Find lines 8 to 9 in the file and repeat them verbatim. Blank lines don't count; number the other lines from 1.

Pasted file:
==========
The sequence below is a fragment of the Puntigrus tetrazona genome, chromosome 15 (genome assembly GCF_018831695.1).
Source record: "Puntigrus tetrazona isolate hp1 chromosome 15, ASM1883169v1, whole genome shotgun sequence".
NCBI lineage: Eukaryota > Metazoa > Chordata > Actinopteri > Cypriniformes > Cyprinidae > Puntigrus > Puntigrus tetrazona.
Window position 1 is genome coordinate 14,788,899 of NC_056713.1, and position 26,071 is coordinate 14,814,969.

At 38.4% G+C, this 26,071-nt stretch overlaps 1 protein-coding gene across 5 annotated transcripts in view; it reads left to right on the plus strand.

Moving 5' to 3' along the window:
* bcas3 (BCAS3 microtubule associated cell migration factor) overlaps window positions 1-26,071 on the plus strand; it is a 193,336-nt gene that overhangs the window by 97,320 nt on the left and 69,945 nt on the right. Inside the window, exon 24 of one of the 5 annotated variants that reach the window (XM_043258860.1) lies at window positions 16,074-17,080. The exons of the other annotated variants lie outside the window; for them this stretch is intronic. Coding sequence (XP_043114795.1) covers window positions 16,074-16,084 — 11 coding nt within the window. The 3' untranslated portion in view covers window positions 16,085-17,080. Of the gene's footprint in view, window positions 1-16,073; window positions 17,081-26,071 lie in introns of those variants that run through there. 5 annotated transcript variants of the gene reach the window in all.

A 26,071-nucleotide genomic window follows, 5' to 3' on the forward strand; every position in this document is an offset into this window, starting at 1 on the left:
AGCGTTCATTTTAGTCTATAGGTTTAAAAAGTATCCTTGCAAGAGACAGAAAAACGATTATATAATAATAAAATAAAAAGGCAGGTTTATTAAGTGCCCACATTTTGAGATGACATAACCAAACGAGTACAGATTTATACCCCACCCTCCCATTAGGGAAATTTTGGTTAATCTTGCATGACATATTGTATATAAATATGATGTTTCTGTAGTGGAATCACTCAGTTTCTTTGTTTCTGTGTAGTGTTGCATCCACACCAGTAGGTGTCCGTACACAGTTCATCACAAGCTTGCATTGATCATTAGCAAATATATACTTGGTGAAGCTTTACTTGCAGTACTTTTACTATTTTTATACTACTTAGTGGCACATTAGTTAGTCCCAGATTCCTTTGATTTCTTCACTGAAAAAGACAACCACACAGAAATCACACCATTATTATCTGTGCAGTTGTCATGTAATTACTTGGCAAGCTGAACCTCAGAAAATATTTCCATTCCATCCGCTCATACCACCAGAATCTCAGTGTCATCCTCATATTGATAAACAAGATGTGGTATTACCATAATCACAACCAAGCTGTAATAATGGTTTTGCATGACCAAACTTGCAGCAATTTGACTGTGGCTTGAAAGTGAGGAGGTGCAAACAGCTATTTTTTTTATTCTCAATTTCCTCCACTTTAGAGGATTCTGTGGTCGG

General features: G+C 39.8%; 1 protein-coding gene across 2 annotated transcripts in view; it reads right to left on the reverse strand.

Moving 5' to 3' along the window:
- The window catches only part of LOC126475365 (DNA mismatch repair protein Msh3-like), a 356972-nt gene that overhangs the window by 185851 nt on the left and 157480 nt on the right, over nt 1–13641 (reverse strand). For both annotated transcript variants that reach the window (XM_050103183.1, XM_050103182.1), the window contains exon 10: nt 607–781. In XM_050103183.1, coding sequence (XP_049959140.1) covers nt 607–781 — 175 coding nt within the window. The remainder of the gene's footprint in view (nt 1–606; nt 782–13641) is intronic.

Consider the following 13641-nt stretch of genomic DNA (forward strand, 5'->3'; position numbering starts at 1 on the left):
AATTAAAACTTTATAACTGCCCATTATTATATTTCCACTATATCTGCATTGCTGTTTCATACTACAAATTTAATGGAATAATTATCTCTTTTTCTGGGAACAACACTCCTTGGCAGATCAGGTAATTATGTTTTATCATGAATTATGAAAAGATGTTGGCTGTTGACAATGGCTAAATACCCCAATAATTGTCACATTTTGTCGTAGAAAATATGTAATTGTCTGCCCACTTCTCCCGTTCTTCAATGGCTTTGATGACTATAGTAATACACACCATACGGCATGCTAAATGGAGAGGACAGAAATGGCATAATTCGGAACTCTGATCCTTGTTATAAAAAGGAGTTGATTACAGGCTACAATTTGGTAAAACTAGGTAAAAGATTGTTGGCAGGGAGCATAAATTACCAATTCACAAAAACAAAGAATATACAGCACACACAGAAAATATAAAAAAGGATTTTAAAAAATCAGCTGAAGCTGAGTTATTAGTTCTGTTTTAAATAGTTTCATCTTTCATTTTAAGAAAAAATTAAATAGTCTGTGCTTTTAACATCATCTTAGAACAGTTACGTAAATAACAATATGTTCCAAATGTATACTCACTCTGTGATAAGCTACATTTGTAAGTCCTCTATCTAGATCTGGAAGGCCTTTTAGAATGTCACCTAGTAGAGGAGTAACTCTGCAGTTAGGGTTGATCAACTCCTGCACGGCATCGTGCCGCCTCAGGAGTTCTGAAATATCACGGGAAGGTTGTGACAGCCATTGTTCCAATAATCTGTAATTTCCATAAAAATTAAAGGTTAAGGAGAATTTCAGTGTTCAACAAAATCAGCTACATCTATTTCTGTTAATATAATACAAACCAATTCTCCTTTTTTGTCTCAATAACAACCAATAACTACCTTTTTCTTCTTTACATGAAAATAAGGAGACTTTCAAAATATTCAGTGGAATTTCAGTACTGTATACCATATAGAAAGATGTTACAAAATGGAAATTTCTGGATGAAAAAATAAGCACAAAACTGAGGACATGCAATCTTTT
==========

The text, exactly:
A 26,071-nucleotide genomic window follows, 5' to 3' on the forward strand; every position in this document is an offset into this window, starting at 1 on the left:
AGCGTTCATTTTAGTCTATAGGTTTAAAAAGTATCCTTGCAAGAGACAGAAAAACGATTATATAATAATAAAATAAAAAGGCAGGTTTATTAAGTGCCCACATTTTGAGATGACATAACCAAACGAGTACAGATTTATACCCCACCCTCCCATTAGGGAAATTTTGGTTAATCTTGCATGACATATTGTATATAAATATGATGTTTCTGTAGTGGAATCACTCAGTTTCTTTGTTTCTGTGTAGTGTTGCATCCACACCAGTAGGTGTCCGTACACAGTTCATCACAAGCTTGCATTGATCATTAGCAAATATATACTTGGTGAAGCTTTACTTGCAGTACTTTTACTATTTTTATACTACTTAGTGGCACATTAGTTAGTCCCAGATTCCTTTGATTTCTTCACTGAAAAAGACAACCACACAGAAATCACACCATTATTATCTGTGCAGTTGTCATGTAATTACTTGGCAAGCTGAACCTCAGAAAATATTTCCATTCCATCCGCTCATACCACCAGAATCTCAGTGTCATCCTCATATTGATAAACAAGATGTGGTATTACCATAATCACAACCAAGCTGTAATAATGGTTTTGCATGACCAAACTTGCAGCAATTTGACTGTGGCTTGAAAGTGAGGAGGTGCAAACAGCTATTTTTTTTATTCTCAATTTCCTCCACTTTAGAGGATTCTGTGGTCGG